April 21st, 2014 by Eric Phelps
FOR IMMEDIATE RELEASE
Contact: Doll Stanley, 662-809-4483, firstname.lastname@example.org
Convictions in Two Horrific Animal Cruelty Cases Overshadowed by Court’s Sentencing Limits
Grenada, Miss. (April 21, 2014) – In Defense of Animals (IDA), the international animal protection organization that operates Hope Animal Sanctuary in Grenada, Mississippi, won convictions last week in two horrific animal cruelty investigations. On Tuesday, April 15, 2014, IDA appeared in a Yalobusha County courtroom for the arraignment of Oli Jordan from Water Valley, Miss. Mr. Jordan was charged in the starvation of a herd of 25 horses, including six horses who perished. Then, on Thursday, April 17, 2014, IDA appeared in a Tallahatchie County courtroom for the arraignment of Jason Smith of Cascilla, Miss. Mr. Smith was charged in the starvation of his six donkeys, including five who perished.
In both cases, IDA cruelty investigators were stunned at the enormous suffering the animals had endured and the fact that neither Mr. Jordan nor Mr. Smith had taken any steps to alleviate their unspeakable agony. “It’s beyond understanding how anyone could watch the slow and excruciating death of any individual being. The acute suffering these horses and donkeys experienced by dehydration and starvation is incomprehensible,” said Doll Stanley, director of Hope Animal Sanctuary.
Following the investigations, Ms. Stanley filed affidavits charging Oli Jordan and Jason Smith with animal cruelty. At the Yalobusha County arraignment, Mr. Jordan entered a plea of no contest. Advised of his rights, he cooperated with the court and accepted the guilty court ruling of 19 counts of animal cruelty. He was sentenced to a fine of $100 for each count, court costs of $3,511.25, and 50 days of incarceration. At the Tallahatchie County arraignment, Mr. Smith pled guilty to six counts of failure to provide adequate and wholesome food and water to his donkeys and received a fine of $100 on each count, court costs of $64 per count, and a suspended 30-day jail sentence.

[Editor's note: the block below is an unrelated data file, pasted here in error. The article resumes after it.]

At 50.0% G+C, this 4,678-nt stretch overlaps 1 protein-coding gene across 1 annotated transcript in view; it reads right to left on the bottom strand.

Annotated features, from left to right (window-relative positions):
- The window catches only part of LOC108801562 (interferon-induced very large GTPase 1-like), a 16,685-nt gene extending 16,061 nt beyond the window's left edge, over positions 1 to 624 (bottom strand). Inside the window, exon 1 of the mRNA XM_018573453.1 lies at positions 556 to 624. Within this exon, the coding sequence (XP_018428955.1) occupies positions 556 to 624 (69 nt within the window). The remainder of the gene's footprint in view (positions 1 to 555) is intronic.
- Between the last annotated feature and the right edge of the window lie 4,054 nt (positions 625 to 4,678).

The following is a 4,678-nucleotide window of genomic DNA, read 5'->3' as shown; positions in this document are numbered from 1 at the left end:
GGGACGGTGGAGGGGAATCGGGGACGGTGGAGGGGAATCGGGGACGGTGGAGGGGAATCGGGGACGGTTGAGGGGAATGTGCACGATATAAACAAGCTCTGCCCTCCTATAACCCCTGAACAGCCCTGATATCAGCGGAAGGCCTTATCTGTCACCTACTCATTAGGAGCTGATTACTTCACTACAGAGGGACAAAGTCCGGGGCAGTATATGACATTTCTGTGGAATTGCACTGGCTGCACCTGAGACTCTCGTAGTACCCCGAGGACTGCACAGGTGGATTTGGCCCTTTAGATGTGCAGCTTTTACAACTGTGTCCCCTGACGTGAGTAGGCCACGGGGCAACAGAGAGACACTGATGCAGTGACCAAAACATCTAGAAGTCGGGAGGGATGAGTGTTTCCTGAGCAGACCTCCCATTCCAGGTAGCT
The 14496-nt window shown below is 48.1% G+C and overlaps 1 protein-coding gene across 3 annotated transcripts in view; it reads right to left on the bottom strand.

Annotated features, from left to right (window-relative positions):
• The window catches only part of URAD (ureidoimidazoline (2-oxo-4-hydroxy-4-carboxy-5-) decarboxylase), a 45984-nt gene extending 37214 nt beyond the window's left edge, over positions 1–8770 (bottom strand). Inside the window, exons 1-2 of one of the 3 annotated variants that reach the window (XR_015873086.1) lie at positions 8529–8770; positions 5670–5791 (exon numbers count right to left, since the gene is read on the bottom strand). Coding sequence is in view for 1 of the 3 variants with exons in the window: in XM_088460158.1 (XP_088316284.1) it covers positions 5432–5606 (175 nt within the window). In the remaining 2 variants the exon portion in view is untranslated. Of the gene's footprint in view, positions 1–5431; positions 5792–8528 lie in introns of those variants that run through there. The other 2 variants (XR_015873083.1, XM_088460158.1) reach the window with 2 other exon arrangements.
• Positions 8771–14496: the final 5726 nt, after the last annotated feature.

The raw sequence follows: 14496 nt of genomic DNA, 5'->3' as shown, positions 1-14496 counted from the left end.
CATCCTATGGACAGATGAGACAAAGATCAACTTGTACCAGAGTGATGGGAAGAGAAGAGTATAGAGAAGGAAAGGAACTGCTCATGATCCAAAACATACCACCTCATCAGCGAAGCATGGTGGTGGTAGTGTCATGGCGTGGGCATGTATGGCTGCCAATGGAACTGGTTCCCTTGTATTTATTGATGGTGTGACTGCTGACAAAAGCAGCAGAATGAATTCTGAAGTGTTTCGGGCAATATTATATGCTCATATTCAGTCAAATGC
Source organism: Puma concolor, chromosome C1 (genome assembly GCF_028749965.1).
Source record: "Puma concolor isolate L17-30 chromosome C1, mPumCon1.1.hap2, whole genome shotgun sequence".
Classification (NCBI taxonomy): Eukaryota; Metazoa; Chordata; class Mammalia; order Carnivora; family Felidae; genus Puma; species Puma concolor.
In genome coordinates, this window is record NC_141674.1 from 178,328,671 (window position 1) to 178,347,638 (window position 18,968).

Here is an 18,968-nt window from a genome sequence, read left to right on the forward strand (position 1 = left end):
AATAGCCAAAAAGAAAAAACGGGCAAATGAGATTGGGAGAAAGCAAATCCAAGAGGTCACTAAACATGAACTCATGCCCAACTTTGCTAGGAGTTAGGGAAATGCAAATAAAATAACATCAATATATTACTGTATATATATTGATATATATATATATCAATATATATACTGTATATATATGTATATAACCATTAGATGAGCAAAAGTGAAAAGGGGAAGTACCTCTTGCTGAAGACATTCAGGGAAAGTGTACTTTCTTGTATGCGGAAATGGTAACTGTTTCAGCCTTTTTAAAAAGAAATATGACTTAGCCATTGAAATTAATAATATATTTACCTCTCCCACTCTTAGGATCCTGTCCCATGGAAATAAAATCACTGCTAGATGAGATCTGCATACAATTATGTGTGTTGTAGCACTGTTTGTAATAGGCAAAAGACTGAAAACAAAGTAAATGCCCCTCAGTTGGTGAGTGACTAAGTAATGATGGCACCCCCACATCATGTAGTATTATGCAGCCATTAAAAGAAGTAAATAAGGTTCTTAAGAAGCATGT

“These weak sentences were expected, but knowing that didn’t diminish the sadness we felt as we left the courtrooms,” said Ms. Stanley. “Many traffic violations carry far greater penalties than the maximum penalties for animal cruelty in Mississippi. I doubt anyone believes that these two sentences would even begin to equal justice for the months of suffering these horses and donkeys endured.”
Two years ago, the Mississippi State Legislature amended the penal code addressing animal cruelty by limiting the number of affidavits for dogs and cats per cruelty case to just one, and limited the fine to $100 for other species. For the twenty years prior to this change, cruelty charges had carried equal penalties for all species and a count for each animal harmed, with no limit.
Hope Animal Sanctuary is caring for and still in need of aid for the 19 horses and one donkey that survived in these cases. People offering help may contact Hope Animal Sanctuary at 662-809-4483.